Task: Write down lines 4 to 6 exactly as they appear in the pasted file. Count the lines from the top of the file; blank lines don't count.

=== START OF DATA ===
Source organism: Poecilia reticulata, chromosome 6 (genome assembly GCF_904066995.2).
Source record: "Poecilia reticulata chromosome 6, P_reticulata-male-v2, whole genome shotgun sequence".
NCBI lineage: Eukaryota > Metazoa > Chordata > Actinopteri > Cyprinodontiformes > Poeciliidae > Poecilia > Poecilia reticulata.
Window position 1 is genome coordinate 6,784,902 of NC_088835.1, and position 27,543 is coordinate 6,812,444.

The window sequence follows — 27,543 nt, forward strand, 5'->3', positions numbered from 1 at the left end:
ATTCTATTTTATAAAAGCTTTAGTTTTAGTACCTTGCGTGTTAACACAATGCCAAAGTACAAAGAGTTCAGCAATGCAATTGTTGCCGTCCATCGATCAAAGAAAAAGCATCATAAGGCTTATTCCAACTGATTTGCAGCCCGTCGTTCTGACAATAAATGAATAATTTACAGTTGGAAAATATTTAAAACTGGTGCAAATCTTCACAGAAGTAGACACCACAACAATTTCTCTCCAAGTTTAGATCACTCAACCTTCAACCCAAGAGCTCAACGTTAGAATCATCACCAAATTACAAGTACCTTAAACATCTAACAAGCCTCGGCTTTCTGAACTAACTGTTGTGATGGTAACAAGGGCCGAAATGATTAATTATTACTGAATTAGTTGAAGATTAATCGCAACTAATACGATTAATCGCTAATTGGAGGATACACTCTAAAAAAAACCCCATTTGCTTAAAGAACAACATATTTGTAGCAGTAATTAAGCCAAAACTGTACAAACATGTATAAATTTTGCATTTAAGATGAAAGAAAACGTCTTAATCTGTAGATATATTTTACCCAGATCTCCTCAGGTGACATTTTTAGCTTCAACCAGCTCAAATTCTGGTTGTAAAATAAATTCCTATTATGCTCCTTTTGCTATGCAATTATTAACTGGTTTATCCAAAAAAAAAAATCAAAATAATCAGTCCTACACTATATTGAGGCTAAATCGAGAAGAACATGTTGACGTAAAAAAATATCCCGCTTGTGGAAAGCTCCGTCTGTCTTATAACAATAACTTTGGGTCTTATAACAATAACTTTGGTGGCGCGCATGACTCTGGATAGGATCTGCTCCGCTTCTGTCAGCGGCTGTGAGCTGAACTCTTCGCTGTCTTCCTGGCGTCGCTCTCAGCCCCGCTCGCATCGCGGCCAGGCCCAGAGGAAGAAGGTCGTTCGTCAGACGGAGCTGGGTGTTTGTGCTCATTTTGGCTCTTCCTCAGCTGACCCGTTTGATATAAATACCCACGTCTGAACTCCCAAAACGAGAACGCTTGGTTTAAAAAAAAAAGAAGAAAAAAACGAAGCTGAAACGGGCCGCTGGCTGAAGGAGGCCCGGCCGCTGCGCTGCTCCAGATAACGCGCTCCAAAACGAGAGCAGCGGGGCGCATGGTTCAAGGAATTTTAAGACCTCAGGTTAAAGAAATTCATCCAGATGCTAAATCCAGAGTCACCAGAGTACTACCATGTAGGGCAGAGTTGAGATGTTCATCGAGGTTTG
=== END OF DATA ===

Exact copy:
Window position 1 is genome coordinate 6,784,902 of NC_088835.1, and position 27,543 is coordinate 6,812,444.

The window sequence follows — 27,543 nt, forward strand, 5'->3', positions numbered from 1 at the left end:
ATTCTATTTTATAAAAGCTTTAGTTTTAGTACCTTGCGTGTTAACACAATGCCAAAGTACAAAGAGTTCAGCAATGCAATTGTTGCCGTCCATCGATCAAAGAAAAAGCATCATAAGGCTTATTCCAACTGATTTGCAGCCCGTCGTTCTGACAATAAATGAATAATTTACAGTTGGAAAATATTTAAAACTGGTGCAAATCTTCACAGAAGTAGACACCACAACAATTTCTCTCCAAGTTTAGATCACTCAACCTTCAACCCAAGAGCTCAACGTTAGAATCATCACCAAATTACAAGTACCTTAAACATCTAACAAGCCTCGGCTTTCTGAACTAACTGTTGTGATGGTAACAAGGGCCGAAATGATTAATTATTACTGAATTAGTTGAAGATTAATCGCAACTAATACGATTAATCGCTAATTGGAGGATACACTCTAAAAAAAACCCCATTTGCTTAAAGAACAACATATTTGTAGCAGTAATTAAGCCAAAACTGTACAAACATGTATAAATTTTGCATTTAAGATGAAAGAAAACGTCTTAATCTGTAGATATATTTTACCCAGATCTCCTCAGGTGACATTTTTAGCTTCAACCAGCTCAAATTCTGGTTGTAAAATAAATTCCTATTATGCTCCTTTTGCTATGCAATTATTAACTGGTTTATCCAAAAAAAAAAATCAAAATAATCAGTCCTACACTATATTGAGGCTAAATCGAGAAGAACATGTTGACGTAAAAAAATATCCCGCTTGTGGAAAGCTCCGTCTGTCTTATAACAATAACTTTGGGTCTTATAACAATAACTTTGGTGGCGCGCATGACTCTGGATAGGATCTGCTCCGCTTCTGTCAGCGGCTGTGAGCTGAACTCTTCGCTGTCTTCCTGGCGTCGCTCTCAGCCCCGCTCGCATCGCGGCCAGGCCCAGAGGAAGAAGGTCGTTCGTCAGACGGAGCTGGGTGTTTGTGCTCATTTTGGCTCTTCCTCAGCTGACCCGTTTGATATAAATACCCACGTCTGAACTCCCAAAACGAGAACGCTTGGTTTAAAAAAAAAAGAAGAAAAAAACGAAGCTGAAACGGGCCGCTGGCTGAAGGAGGCCCGGCCGCTGCGCTGCTCCAGATAACGCGCTCCAAAACGAGAGCAGCGGGGCGCATGGTTCAAGGAATTTTAAGACCTCAGGTTAAAGAAATTCATCCAGATGCTAAATCCAGAGTCACCAGAGTACTACCATGTAGGGCAGAGTTGAGATGTTCATCGAGGTTTG